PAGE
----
To Prescribe or Not To Prescribe? Surrogate Decision Making For Life-Enhancing Products
Journal of Consumer Research, vol.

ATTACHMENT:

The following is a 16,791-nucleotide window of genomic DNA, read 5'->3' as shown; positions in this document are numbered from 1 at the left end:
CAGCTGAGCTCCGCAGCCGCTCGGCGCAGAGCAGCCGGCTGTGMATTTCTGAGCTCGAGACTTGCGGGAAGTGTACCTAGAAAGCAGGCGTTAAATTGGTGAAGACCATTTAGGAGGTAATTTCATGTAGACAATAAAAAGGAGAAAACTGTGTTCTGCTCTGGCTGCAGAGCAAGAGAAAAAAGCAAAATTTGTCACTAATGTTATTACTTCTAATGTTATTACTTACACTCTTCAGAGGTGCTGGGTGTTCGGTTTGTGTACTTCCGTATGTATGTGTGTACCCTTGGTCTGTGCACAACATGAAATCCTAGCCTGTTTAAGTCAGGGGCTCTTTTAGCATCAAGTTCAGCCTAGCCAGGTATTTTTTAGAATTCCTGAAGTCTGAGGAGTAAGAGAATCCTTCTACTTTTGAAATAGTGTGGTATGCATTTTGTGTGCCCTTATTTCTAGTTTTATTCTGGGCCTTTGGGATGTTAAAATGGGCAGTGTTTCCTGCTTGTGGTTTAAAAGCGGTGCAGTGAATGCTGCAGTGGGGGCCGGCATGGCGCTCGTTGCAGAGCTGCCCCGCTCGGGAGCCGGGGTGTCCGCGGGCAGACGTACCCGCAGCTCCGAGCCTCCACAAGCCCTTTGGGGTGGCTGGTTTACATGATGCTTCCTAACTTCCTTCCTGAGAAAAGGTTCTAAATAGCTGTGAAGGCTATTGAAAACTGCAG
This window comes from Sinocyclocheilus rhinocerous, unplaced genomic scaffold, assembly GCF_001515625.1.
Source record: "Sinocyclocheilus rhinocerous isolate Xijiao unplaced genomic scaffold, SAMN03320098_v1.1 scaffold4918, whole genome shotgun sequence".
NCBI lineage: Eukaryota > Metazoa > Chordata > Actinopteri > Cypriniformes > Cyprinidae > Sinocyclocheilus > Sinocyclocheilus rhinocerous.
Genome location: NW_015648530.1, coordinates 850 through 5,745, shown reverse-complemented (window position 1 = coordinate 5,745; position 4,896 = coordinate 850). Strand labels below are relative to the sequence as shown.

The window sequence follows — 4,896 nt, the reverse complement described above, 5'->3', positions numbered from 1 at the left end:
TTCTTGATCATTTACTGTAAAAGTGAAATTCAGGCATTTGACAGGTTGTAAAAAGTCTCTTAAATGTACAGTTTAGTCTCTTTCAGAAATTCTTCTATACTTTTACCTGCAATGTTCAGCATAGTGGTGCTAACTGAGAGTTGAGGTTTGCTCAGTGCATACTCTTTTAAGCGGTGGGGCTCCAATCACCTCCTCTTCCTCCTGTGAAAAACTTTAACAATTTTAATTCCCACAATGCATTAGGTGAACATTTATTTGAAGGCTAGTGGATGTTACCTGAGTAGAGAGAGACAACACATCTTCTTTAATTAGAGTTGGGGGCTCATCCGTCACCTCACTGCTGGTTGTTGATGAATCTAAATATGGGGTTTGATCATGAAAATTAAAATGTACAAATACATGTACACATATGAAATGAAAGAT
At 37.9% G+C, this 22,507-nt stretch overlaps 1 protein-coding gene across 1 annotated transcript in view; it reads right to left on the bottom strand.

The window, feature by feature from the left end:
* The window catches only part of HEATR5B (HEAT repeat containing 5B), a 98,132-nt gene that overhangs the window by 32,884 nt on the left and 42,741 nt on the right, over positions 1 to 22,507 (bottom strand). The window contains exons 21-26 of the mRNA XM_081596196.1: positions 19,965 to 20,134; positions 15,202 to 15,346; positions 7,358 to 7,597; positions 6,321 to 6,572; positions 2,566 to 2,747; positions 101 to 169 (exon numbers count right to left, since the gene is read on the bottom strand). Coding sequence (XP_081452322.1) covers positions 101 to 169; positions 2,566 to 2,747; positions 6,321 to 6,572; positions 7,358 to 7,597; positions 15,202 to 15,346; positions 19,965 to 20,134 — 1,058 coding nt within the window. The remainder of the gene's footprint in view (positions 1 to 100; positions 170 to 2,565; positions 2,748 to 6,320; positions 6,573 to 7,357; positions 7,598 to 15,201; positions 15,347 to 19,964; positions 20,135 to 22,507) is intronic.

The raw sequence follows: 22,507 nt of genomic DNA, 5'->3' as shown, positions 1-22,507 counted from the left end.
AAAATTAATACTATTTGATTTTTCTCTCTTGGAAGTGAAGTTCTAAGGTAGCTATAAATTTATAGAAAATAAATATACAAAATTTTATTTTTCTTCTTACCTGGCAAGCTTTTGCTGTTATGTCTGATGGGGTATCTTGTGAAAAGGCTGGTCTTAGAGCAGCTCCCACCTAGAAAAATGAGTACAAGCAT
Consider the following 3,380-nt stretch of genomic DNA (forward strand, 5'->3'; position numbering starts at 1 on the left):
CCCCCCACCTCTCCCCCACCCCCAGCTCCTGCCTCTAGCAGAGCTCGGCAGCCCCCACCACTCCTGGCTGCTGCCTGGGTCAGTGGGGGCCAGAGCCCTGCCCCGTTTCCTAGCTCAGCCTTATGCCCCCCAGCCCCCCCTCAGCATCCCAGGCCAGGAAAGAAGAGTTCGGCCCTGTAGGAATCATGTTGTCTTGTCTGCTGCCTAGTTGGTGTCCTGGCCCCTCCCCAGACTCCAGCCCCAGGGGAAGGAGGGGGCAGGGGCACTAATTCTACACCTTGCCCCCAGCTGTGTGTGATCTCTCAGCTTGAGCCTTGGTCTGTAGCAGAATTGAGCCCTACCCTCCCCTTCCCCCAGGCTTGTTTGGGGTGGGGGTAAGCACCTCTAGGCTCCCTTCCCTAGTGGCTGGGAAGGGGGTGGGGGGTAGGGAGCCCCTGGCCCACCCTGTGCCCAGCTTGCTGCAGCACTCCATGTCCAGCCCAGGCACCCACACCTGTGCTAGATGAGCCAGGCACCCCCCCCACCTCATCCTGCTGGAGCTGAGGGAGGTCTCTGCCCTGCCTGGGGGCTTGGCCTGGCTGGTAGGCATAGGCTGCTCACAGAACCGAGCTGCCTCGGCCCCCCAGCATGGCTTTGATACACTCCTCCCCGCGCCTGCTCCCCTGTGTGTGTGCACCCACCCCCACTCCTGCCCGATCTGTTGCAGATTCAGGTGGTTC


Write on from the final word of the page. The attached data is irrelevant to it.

With rapid biotechnological advances in specialty drugs and direct-to-consumer advertising, consumers are under tremendous pressure to look, perform, feel, and live better. This is often accomplished through the use of life-enhancing products, sometimes referred to as performance-enhancing products, which can be accessed only through a gatekeeper, such as a physician. Integrating consumer and medical research, this article investigates how physicians make trade-offs between objective medical and nonmedical factors to determine consumers’ access to life-enhancing products by examining US pediatric endocrinologists’ prescription decisions for growth hormone (GH) for healthy but short children. The results of a conjoint study indicate that consumer medical criteria have less impact on a physician’s decision to prescribe GH if the consumer requests a prescription or the physician believes in the intangible product benefits, and more impact when the product is more expensive. A physician’s length of experience increases the impact of consumer medical criteria and decreases the influence of a consumer’s preference for a prescription on the decision to prescribe. Overall, this research shows that not all consumers have equal access to life-enhancing products; their access depends on a complex combination of medical and nonmedical factors related to the consumer, product, and the physician.